So Monday rolls around - I'm not too proud to beg so I openly put it out there that we want tickets. The ballot seems to be taking a ridiculous amount of time to be run. Surely a computer just needs a button pushed? I check our online bank account more times than I should. The priority one people start reporting that they have tickets... We're priority three. I check again...and again. This process seems cruel and unnecessary. Just after dinner I check once more and I've never been so excited to see the number $666 with a DR next to it. I just sit there for a little moment. Tears well in my eyes and slide down my cheeks. I grab the paperwork to try to work out what it means and realise we will actually have a seat. We'll probably be in the very back row but it's not standing room and we'll actually be there. Adult tickets are $180 and kids are $153 for category 7 seats. I walk into the kitchen, tears still flowing and ask my husband if he's doing anything on Saturday and then collapse into his arms with even more tears. "We're going" I say, "we're going." Incidentally, he doesn't really believe me until the next day when we have the email, and then later that day, the actual tickets. We're going to the Grand Final! Pinch me.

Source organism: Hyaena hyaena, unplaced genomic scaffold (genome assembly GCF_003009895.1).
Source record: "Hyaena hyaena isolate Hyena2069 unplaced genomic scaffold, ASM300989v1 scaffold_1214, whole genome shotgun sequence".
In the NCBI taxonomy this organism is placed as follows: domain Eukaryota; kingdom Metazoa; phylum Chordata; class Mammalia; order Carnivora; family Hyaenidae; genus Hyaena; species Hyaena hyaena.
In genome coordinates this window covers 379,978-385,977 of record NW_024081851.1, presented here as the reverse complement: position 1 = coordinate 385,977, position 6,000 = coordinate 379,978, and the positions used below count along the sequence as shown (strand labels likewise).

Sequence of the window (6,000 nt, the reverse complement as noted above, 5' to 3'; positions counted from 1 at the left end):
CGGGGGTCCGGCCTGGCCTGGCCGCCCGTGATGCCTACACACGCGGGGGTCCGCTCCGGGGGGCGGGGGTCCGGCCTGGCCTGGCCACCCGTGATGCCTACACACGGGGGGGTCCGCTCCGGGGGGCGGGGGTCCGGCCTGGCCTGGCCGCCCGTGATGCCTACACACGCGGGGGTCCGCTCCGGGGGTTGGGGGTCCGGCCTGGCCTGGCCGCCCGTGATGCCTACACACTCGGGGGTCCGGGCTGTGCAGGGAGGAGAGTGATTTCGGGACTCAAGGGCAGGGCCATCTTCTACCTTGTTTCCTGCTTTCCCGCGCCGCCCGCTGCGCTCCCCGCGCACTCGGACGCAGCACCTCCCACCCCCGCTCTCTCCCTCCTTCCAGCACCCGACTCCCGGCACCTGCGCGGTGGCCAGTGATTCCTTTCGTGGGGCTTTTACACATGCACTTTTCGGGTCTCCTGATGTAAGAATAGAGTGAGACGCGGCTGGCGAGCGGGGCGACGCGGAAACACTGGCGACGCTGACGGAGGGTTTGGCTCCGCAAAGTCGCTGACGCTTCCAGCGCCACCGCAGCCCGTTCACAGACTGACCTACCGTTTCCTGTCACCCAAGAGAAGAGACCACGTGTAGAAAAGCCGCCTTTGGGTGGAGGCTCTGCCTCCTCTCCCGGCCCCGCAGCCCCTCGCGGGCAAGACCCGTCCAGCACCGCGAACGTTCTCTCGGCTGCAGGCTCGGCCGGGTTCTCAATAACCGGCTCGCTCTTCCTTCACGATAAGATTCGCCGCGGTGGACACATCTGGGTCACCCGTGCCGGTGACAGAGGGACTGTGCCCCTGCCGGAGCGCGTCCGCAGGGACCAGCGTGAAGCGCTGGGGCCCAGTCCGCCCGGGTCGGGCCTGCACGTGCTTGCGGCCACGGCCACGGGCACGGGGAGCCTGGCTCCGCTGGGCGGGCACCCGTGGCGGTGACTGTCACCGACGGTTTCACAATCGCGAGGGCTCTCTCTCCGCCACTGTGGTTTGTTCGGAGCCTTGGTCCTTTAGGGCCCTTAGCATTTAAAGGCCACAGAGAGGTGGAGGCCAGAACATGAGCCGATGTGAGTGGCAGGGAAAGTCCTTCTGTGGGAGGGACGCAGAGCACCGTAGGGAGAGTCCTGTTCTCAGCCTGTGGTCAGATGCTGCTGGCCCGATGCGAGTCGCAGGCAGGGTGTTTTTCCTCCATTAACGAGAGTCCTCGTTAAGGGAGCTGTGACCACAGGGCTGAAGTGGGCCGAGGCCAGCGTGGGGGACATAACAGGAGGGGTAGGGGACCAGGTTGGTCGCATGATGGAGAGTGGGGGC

Our plans for that week had involved painting a bedroom but that idea goes out the window. (My husband's post from early in the week is here) We're in full footy fan mode. We decorate our house, make plans for the open training, grand final parade and everything else.
We travel by train on the Friday to Melbourne for the Grand Final Parade. It's such a joyous journey. There's a buzz in the air and red, white and blue envelops us. Every time my husband has a chance to chat to a Dogs fan this week he opens with 'How good is this?' and I love hearing the joy in his voice, the excitement and decades long wait for this moment finally being here. It feels like a pilgrimage making our way to the MCG for the parade. We're quite early but we want a good vantage point. Everyone is smiling. There is optimism and pure joy in every direction. My family from the other side of Melbourne; Saints, Pies and Bombers fans, plus my Bulldogs loving Aunt are meeting us and all of them are decked out in red, white and blue. My Mum and Aunt's Uncle, my Great Uncle, is Dave Bryden. he played in the '54 Grand Final win and by some accounts was equal best on ground that day. Wikipedia reports as follows: